For each new referendum that takes place, the Minister for Housing, Planning and Local Government may set up a new Referendum Commission.
A Referendum Commission is an independent body whose primary role is to explain the subject matter of the referendum proposal, to promote public awareness of the referendum and to encourage the electorate to vote.
Referendums in 2018
Regulation of termination of pregnancy: On 9 March 2018, a Referendum Commission was established in connection with the Thirty-sixth Amendment of the Constitution Bill 2018., which contained a proposal to change the Constitution as regards the regulation of termination of pregnancy. A referendum on this proposal took place on 25 May 2018. A majority of voters approved this proposal and the Bill to amend the Constitution has been signed into law.
A referendum on this proposal took place on 25 May 2018. The Commission's website refcom2018.ie describes the existing law and the referendum proposal and explains the legal effect of a Yes vote and the legal effect of a No vote.
Blasphemy: On 20 July 2018, a new Referendum Commission was established in connection with the Thirty-seventh Amendment of the Constitution (Repeal of offence of publication or utterance of blasphemous matter) Bill 2018. This Bill contains a proposal to change the Constitution by removing the offence of publication or utterance of blasphemous matter. Polling in this referendum is expected to take place on 26 October 2018.
A Referendum Commission consists of a chairperson and 4 ordinary members.
The chairperson, who is nominated by the Chief Justice, must be a former Supreme Court judge or a serving or former High Court judge. The 4 ordinary members are the Comptroller and Auditor General; the Ombudsman; the Clerk of the Dáil; and the Clerk of the Seanad.
Setting up the Referendum Commission
The Minister for Housing, Planning and Local Government establishes a Referendum Commission by making an Order under Section 2 of the Referendum Act 1998.
The timescale for setting up a Referendum Commission depends on the type of referendum that is involved – a constitutional referendum or an ordinary referendum.
A constitutional referendum is called when a Bill that sets out a proposed amendment to Bunreacht na hÉireann (the Constitution) has been passed by both the Dáil and the Seanad. In the case of a constitutional referendum, the Minister may establish a Referendum Commission on or after (but not before) the date on which a Bill to amend the Constitution is initiated in Dáil Éireann.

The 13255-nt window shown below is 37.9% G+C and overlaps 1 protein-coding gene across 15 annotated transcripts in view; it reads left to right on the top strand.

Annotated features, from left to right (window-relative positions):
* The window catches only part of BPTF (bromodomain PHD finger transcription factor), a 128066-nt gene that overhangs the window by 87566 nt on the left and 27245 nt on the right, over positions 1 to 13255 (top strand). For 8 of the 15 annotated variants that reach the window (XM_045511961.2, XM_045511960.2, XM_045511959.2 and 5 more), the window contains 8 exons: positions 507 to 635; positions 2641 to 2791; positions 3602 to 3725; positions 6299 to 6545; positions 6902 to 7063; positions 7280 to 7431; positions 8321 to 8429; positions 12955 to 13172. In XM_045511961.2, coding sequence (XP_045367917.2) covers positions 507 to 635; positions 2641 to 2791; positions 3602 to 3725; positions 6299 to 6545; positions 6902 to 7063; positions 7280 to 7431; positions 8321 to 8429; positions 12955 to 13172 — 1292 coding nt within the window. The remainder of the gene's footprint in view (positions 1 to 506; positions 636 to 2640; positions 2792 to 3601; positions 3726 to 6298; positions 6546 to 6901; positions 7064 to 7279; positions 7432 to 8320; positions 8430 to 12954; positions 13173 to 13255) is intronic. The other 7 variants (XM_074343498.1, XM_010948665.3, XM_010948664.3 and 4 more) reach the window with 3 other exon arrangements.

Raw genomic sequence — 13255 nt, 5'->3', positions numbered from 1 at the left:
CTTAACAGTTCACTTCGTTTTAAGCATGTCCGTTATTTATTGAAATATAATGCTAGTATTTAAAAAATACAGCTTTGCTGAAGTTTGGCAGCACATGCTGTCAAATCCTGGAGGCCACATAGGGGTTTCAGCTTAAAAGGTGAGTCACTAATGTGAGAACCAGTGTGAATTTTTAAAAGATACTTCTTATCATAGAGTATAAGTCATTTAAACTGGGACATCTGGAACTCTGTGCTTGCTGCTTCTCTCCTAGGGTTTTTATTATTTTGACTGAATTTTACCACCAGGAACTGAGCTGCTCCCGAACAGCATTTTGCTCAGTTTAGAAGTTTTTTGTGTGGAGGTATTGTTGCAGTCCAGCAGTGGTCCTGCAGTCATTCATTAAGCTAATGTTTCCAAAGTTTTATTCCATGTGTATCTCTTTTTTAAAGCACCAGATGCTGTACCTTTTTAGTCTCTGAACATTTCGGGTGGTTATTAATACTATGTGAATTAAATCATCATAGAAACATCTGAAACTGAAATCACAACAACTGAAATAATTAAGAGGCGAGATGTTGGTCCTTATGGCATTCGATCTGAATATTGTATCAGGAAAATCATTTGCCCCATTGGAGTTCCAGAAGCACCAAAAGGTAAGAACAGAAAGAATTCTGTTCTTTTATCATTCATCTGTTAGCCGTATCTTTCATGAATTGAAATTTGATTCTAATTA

An ordinary referendum does not relate to amending the Constitution. An ordinary referendum could be held if a proposed Bill was of such national importance that the will of the people of Ireland should be found out before it became law. In the case of an ordinary referendum, the Minister may establish a Referendum Commission on or before (but not after) the date of the Order appointing polling day. (To date, no ordinary referendum has ever been held.)
Work of the Referendum Commission
Each Referendum Commission prepares independent and unbiased information about the referendum proposal and makes that information available to the public. It publishes and distributes leaflets and brochures giving general information about the referendum. It prepares one or more statements on the main issues and it may include any other information that it considers appropriate. It promotes debate and discussion about the referendum and may also advertise the referendum in the media.
The Referendum Commission may use television, radio, press, outdoor and cinema advertising and any other media (including social media) over the weeks before the referendum to give general information about the issues involved. The television broadcasts are subtitled and a special video of the information booklet is produced in Irish Sign Language and is distributed to members of the Deaf community. The Commission's information booklets are also produced in Braille and audiotape for distribution to people with visual impairments.
The Referendum Commission must carry out its functions in a way that is fair to everyone concerned. No member of the Commission may advocate or promote a particular result in the referendum.
After the referendum
The Referendum Commission must prepare a report for the Minister when it has completed its functions under the legislation. It must submit this report to the Minister within 6 months. It is then dissolved a month later.
Information on past referendums is available on refcom.ie.